Climate change could worsen antimicrobial resistance threat, scientists predict
Originally published on News Week
Climate change could worsen the spread of microbes which are immune to drugs and substances we use to kill them, such as antibiotics, scientists have warned.
Overusing antibiotics, in both humans and animals, is commonly blamed for the growing threat of what is known as antimicrobial resistance. Antibiotic resistance, a subset of antimicrobial resistance, is one of the “biggest threats to global health, food security, and development today,” the World Health Organization has said.
The authors of a study presented at the 29th European Congress of Clinical Microbiology and Infectious Diseases (ECCMID) say global warming could also play an important role. The study has not yet been published in a peer-reviewed journal.
The team were partly inspired to explore this association off the back of a 2018 study published in the journal Nature, which showed the combination of rising local temperatures and population density in the U.S. was linked to an increase in antibiotic resistance.
A spike in temperature of 10C was linked with a 4.2 percent increase in antibiotic resistance to E.coli, which can trigger serious food poisoning; a 2.7 percent increase in Staphylococcus aureus, which can cause skin infections and food poisoning; and a 2.2 percent increase in Klebsiella pneumoniae, which can cause pneumonia.
In the new study, the authors wanted to find out if they would find similar trends in Europe, "A region with diverse healthcare systems and societies."
Across 30 countries part of the European Antimicrobial Resistance Surveillance Network over six years, the researchers focused on the prevalence of pseudomonas aeruginosa (CRPA) which can cause pneumonia and skin infections; Klebsiella pneumoniae; multiresistant E.coli; and Methicillin resistant Staphylococcus aureus (MRSA), which also generally targets people who are sick in hospital.
The study revealed statistically significant links between Klebsiella pneumoniae, multiresistant E.coli and MRSA during the warm season. CRPA was meanwhile associated with changes in temperature during the warm season.
“These results reveal two aspects: climatic factors significantly contribute to the prediction of AMR in different types of healthcare systems and societies, while climate change might increase AMR transmission, in particular CRPA,” the authors wrote.
“Based on the data we have, we observe the association with seasonal warming only for CRPA so far,” Dr. Hani Kaba, a biologist at University Medical Center Göttingen and first author of the study, told Newsweek.
This potential association is arguably worrying considering the United Nations last year warned of a 2030 deadline to cut greenhouse gas emissions and avoid global warming rising to 1.5 degrees Celsius above pre-industrial levels. Such a climb is predicted to bring with it extreme weather events such as flooding and heatwaves, which could in turn affect access to food and—as the authors of the antimicrobial resistance study point out—public health.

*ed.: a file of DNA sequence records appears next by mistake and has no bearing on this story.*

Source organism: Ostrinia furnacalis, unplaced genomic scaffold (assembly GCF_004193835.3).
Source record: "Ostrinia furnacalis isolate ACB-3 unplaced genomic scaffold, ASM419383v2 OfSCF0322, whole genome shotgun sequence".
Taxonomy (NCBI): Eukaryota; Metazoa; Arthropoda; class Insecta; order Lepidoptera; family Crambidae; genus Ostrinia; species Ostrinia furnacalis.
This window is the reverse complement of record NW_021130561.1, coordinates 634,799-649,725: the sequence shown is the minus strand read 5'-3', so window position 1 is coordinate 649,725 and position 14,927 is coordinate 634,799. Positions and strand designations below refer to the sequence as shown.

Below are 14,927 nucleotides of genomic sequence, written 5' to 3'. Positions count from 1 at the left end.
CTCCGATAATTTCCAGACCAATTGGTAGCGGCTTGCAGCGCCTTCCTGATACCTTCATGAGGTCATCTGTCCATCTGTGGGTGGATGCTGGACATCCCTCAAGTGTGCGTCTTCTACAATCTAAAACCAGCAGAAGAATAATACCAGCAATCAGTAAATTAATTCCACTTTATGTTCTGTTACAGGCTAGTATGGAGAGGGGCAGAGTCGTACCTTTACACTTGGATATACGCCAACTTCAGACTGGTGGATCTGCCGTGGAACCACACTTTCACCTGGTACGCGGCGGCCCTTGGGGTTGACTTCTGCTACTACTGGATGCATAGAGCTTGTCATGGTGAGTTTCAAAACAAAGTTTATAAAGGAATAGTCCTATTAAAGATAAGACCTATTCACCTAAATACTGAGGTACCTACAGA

Kaba commented: "Our present study could for the first time identify a potential association between climate change and antimicrobial resistance (AMR). Our results show this data for European countries, however, this association might be of global validity and some regions would have a higher risk than others.”
However, Dr. Kaba cautioned: “At the same time, we still do not fully understand the mechanisms responsible for such an association and whether it is causal or not.”
Professor Simone Scheithauer, senior Author and Institute Director, Institute of Infection Control and Infectious Diseases, University Medical Center Göttingen, explained to Newsweek: “Generally, what we describe in our work is models. These are based on recent developments in climate and AMR and under consideration of potential socio-economic and health system related confounder variables. Models are somehow hypothetical and consequently, they might be accurate and on the other hand, they might not be so.
“Therefore, we subjected our models to further quality checks. Since the models showed good AMR estimations for some countries outside the selected sample, and because we could reproduce previous results obtained by different modelling and sampling methods, there's a good chance that our models describe part of the true picture. We mention here the word "part" because the models explain only 70-75 percent of the reasons lying behind AMR variance, so there's still work to do.”
Scheithauer added: “For the moment, the uses are mainly for research purposes. At this stage we cannot make any recommendations for the future. We need further research to know more about this potential association. We need to monitor future developments and collect additional data.